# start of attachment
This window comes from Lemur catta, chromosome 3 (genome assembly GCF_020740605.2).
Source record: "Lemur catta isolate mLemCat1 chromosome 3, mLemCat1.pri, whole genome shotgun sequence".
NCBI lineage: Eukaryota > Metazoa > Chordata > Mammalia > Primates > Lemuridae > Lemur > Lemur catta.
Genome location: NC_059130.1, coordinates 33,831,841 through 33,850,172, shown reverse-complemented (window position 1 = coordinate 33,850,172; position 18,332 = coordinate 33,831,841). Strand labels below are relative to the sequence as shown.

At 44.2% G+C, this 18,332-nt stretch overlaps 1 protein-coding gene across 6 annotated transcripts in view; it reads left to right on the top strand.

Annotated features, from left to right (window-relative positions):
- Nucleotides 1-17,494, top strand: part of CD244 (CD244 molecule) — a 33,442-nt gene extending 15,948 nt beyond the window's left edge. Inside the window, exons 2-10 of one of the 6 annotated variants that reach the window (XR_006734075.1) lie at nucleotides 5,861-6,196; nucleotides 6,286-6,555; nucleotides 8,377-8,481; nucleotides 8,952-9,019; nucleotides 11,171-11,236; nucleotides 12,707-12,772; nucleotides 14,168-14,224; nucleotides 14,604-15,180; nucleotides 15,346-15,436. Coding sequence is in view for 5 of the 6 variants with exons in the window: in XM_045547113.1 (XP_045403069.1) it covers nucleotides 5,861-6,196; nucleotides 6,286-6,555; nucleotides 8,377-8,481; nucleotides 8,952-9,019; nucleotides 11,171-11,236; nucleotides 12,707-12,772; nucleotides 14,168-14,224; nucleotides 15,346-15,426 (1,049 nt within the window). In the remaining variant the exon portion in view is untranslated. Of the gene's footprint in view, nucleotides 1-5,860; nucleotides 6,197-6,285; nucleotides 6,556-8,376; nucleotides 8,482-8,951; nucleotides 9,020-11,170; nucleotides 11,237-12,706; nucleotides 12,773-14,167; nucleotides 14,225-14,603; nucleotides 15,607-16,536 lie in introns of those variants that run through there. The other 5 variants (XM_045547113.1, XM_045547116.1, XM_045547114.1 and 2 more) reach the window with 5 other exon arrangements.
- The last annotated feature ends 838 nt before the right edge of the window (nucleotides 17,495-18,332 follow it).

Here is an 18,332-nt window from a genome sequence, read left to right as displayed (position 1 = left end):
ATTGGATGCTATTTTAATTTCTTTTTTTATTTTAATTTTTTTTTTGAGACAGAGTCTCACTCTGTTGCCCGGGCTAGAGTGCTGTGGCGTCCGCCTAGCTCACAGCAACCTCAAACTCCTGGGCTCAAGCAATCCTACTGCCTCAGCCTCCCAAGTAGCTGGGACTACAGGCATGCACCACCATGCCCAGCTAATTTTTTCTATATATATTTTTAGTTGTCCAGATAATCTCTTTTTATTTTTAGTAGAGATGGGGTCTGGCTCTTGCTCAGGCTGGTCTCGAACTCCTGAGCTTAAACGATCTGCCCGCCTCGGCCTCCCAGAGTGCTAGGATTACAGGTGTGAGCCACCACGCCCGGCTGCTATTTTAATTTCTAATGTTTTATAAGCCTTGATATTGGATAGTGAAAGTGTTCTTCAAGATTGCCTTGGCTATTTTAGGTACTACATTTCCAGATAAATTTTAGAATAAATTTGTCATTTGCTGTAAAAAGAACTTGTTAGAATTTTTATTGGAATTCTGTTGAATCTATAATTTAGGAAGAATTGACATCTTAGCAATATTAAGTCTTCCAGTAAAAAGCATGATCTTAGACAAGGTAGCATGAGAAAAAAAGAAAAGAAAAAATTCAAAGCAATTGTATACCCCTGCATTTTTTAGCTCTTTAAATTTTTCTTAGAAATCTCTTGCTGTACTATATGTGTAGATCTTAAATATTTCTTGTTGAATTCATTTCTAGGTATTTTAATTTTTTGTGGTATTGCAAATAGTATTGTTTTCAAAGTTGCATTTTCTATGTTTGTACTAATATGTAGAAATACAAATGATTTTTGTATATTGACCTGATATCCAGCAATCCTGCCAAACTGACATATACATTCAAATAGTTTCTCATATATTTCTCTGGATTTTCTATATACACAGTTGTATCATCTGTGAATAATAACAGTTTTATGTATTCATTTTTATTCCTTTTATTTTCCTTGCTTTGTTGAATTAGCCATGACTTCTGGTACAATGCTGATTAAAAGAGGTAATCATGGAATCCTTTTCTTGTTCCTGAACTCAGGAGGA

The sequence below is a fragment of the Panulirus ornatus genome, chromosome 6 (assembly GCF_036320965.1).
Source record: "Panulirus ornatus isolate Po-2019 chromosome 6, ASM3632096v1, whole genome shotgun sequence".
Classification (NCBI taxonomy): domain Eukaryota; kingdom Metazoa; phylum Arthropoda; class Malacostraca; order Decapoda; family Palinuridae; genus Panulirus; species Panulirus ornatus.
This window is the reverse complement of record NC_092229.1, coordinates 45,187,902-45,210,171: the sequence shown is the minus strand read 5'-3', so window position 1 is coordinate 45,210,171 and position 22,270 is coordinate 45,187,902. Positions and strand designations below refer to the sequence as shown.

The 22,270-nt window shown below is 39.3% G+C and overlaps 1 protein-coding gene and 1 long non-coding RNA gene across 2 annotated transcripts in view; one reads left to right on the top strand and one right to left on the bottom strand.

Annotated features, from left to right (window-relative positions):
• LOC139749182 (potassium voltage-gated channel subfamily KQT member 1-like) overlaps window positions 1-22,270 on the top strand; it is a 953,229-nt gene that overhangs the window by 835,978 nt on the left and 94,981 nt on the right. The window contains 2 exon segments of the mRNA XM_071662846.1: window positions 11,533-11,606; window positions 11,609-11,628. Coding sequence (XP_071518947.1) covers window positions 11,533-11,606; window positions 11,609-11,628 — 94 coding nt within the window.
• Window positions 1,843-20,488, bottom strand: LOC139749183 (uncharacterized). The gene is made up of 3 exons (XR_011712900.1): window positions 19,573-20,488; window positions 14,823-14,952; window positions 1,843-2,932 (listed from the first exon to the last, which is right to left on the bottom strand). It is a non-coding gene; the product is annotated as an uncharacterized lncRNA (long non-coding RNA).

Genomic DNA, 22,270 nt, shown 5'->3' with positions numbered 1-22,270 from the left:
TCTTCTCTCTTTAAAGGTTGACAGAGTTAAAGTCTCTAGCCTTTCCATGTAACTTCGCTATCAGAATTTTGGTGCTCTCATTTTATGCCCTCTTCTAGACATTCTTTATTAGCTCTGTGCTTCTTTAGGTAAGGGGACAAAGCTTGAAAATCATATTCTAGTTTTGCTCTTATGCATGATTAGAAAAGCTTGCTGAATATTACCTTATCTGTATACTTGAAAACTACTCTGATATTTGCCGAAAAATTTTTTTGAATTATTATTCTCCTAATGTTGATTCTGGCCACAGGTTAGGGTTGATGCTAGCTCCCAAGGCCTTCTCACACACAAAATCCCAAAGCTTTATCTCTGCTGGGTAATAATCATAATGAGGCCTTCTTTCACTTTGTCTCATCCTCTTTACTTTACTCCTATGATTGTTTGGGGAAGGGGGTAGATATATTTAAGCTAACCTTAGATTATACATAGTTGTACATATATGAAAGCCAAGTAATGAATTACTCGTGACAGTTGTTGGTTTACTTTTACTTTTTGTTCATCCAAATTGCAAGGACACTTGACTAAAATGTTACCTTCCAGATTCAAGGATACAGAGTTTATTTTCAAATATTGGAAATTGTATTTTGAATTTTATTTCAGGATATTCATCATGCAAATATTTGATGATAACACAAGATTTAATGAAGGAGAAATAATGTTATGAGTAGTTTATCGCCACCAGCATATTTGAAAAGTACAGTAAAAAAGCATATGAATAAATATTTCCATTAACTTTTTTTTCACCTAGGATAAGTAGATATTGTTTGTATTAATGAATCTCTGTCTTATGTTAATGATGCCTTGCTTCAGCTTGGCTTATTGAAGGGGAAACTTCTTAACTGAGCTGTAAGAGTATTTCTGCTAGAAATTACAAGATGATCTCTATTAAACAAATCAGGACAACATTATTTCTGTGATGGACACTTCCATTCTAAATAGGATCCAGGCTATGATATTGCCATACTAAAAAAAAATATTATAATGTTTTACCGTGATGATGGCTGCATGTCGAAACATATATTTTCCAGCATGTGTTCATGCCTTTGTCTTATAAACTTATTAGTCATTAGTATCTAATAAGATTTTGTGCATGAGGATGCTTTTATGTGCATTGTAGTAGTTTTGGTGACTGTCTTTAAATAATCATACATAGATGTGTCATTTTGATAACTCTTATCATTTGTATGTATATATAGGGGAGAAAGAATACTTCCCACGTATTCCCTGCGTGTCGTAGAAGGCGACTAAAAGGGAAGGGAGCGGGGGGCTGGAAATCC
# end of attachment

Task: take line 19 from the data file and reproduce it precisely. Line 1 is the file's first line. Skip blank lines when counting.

Genomic DNA, 22,270 nt, shown 5'->3' with positions numbered 1-22,270 from the left: